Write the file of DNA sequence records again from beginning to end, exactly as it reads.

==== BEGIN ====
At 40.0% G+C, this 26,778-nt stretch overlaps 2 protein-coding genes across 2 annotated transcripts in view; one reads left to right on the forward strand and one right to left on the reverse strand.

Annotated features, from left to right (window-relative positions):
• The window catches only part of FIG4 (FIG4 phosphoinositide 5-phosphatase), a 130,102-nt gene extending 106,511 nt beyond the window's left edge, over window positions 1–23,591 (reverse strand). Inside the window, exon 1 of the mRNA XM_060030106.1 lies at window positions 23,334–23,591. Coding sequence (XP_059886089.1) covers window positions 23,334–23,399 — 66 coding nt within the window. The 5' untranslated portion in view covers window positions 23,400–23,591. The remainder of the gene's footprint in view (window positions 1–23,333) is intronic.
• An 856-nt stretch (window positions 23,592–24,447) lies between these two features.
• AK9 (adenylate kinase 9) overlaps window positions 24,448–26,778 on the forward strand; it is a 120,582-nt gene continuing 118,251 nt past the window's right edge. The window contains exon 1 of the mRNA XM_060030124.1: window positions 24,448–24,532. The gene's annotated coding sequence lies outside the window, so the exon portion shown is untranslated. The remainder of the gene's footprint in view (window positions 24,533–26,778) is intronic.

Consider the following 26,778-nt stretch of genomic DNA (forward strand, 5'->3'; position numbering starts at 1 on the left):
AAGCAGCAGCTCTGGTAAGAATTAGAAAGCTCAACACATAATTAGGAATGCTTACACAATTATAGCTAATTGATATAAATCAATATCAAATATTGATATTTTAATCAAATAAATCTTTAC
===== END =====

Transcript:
At 40.0% G+C, this 26,778-nt stretch overlaps 2 protein-coding genes across 2 annotated transcripts in view; one reads left to right on the forward strand and one right to left on the reverse strand.

Annotated features, from left to right (window-relative positions):
• The window catches only part of FIG4 (FIG4 phosphoinositide 5-phosphatase), a 130,102-nt gene extending 106,511 nt beyond the window's left edge, over window positions 1–23,591 (reverse strand). Inside the window, exon 1 of the mRNA XM_060030106.1 lies at window positions 23,334–23,591. Coding sequence (XP_059886089.1) covers window positions 23,334–23,399 — 66 coding nt within the window. The 5' untranslated portion in view covers window positions 23,400–23,591. The remainder of the gene's footprint in view (window positions 1–23,333) is intronic.
• An 856-nt stretch (window positions 23,592–24,447) lies between these two features.
• AK9 (adenylate kinase 9) overlaps window positions 24,448–26,778 on the forward strand; it is a 120,582-nt gene continuing 118,251 nt past the window's right edge. The window contains exon 1 of the mRNA XM_060030124.1: window positions 24,448–24,532. The gene's annotated coding sequence lies outside the window, so the exon portion shown is untranslated. The remainder of the gene's footprint in view (window positions 24,533–26,778) is intronic.

Consider the following 26,778-nt stretch of genomic DNA (forward strand, 5'->3'; position numbering starts at 1 on the left):
AAGCAGCAGCTCTGGTAAGAATTAGAAAGCTCAACACATAATTAGGAATGCTTACACAATTATAGCTAATTGATATAAATCAATATCAAATATTGATATTTTAATCAAATAAATCTTTAC